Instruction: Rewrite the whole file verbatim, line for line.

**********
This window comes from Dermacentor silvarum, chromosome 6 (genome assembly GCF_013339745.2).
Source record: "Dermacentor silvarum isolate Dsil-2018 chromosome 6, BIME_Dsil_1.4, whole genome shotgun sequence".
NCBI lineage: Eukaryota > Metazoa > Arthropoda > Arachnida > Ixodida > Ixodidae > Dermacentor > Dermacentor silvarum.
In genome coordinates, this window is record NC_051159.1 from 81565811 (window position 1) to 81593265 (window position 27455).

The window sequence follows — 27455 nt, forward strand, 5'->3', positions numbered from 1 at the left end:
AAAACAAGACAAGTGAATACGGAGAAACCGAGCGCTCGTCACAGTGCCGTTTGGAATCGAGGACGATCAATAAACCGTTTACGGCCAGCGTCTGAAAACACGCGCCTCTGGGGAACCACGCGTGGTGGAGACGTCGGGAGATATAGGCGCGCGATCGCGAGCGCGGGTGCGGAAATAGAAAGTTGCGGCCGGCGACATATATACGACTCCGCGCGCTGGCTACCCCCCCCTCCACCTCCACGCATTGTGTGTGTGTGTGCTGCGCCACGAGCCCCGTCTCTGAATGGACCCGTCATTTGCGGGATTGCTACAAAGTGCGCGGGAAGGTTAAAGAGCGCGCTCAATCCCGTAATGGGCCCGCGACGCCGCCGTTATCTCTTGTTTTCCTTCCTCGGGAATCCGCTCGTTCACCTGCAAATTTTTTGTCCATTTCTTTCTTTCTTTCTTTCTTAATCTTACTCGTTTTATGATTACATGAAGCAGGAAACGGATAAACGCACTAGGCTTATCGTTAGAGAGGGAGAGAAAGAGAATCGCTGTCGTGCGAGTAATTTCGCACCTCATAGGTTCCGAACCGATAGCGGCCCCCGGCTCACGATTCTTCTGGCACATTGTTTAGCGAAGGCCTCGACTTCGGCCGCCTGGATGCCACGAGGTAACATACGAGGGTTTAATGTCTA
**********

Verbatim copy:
This window comes from Dermacentor silvarum, chromosome 6 (genome assembly GCF_013339745.2).
Source record: "Dermacentor silvarum isolate Dsil-2018 chromosome 6, BIME_Dsil_1.4, whole genome shotgun sequence".
NCBI lineage: Eukaryota > Metazoa > Arthropoda > Arachnida > Ixodida > Ixodidae > Dermacentor > Dermacentor silvarum.
In genome coordinates, this window is record NC_051159.1 from 81565811 (window position 1) to 81593265 (window position 27455).

The window sequence follows — 27455 nt, forward strand, 5'->3', positions numbered from 1 at the left end:
AAAACAAGACAAGTGAATACGGAGAAACCGAGCGCTCGTCACAGTGCCGTTTGGAATCGAGGACGATCAATAAACCGTTTACGGCCAGCGTCTGAAAACACGCGCCTCTGGGGAACCACGCGTGGTGGAGACGTCGGGAGATATAGGCGCGCGATCGCGAGCGCGGGTGCGGAAATAGAAAGTTGCGGCCGGCGACATATATACGACTCCGCGCGCTGGCTACCCCCCCCTCCACCTCCACGCATTGTGTGTGTGTGTGCTGCGCCACGAGCCCCGTCTCTGAATGGACCCGTCATTTGCGGGATTGCTACAAAGTGCGCGGGAAGGTTAAAGAGCGCGCTCAATCCCGTAATGGGCCCGCGACGCCGCCGTTATCTCTTGTTTTCCTTCCTCGGGAATCCGCTCGTTCACCTGCAAATTTTTTGTCCATTTCTTTCTTTCTTTCTTTCTTAATCTTACTCGTTTTATGATTACATGAAGCAGGAAACGGATAAACGCACTAGGCTTATCGTTAGAGAGGGAGAGAAAGAGAATCGCTGTCGTGCGAGTAATTTCGCACCTCATAGGTTCCGAACCGATAGCGGCCCCCGGCTCACGATTCTTCTGGCACATTGTTTAGCGAAGGCCTCGACTTCGGCCGCCTGGATGCCACGAGGTAACATACGAGGGTTTAATGTCTA